A Michigan study found that 30% of women with jobs at the time of their diagnosis with breast cancer found themselves unemployed four years later. Those who underwent chemotherapy were 1.4 times more likely to be unemployed
Breast-cancer survivors face another major obstacle even after overcoming the disease, according to a new study: finding work.
According to a study published online in the journal Cancer, 30% of women who had jobs at the time of their diagnosis found themselves unemployed four years later. Those who underwent chemotherapy were 1.4 times more likely to be unemployed.
Half of the women said they still wanted to work, and 39% said they were seeking jobs. The study, conducted by the University of Michigan Health System, surveyed 2,290 women shortly after they were diagnosed with nonmetastatic breast cancer. A total of 1,536 of them filled out the follow-up questionnaire four years later.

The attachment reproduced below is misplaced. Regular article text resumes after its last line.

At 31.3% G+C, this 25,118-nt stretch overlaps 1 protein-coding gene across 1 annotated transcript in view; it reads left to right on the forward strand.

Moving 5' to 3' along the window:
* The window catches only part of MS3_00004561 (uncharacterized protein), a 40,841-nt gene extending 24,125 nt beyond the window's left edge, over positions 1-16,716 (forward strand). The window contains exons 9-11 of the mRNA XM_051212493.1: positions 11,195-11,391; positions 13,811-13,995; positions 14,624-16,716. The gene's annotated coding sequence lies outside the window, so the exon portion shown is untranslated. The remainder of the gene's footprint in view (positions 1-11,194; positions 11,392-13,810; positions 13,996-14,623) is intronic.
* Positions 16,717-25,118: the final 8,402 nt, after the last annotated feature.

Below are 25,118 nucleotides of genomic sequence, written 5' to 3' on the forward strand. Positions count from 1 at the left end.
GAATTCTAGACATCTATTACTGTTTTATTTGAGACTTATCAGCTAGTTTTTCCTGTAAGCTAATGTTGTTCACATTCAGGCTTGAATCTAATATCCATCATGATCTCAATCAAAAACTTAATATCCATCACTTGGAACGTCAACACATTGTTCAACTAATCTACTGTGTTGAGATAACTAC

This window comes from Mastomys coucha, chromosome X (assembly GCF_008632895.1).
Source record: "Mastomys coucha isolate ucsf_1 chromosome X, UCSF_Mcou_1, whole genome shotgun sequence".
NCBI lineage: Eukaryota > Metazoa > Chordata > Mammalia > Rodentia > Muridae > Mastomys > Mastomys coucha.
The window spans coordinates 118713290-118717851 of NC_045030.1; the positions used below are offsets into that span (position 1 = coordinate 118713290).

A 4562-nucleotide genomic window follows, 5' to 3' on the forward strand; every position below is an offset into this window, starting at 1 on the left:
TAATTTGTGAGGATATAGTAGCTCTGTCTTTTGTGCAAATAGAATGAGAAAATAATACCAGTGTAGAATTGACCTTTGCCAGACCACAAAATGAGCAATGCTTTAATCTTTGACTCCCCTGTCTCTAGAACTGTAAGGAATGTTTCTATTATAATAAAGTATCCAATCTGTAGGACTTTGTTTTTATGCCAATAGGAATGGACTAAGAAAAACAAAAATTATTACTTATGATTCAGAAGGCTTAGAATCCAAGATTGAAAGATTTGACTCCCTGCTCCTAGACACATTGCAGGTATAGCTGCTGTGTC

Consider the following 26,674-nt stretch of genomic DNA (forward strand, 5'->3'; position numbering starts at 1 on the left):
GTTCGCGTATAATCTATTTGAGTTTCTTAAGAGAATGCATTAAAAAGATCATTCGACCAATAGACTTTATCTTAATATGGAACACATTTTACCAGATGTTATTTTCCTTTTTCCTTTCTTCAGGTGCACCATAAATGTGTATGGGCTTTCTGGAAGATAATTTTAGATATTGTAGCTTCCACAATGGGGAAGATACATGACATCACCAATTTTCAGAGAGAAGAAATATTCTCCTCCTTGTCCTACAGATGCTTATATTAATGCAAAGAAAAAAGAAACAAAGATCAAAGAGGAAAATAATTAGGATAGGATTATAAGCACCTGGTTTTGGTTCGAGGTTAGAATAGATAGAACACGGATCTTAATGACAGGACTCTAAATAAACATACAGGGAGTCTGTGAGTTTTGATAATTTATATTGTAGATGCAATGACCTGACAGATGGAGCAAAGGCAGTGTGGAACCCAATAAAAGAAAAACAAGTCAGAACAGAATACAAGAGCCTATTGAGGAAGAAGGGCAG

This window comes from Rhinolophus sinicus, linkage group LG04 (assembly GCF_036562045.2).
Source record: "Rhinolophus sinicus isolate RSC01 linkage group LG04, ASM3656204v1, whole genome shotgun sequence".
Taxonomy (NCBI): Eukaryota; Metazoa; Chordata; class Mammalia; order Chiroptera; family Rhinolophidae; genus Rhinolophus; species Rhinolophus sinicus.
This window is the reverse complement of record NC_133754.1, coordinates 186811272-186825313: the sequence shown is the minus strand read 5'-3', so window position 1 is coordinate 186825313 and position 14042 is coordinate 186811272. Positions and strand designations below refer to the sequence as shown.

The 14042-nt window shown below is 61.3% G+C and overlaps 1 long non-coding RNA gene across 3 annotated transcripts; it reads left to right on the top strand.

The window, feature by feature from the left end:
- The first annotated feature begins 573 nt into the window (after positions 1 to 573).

The researchers who conducted the study urged patients to understand the long-term costs of chemotherapy — like cognitive issues that can affect job performance — and to avoid the treatment if the potential benefits were low. “Many clinicians believe that although patients may miss work during treatment, they will ‘bounce back’ in the longer term,” said lead researcher Dr. Reshma Jagsi. “The results of this study suggest otherwise.”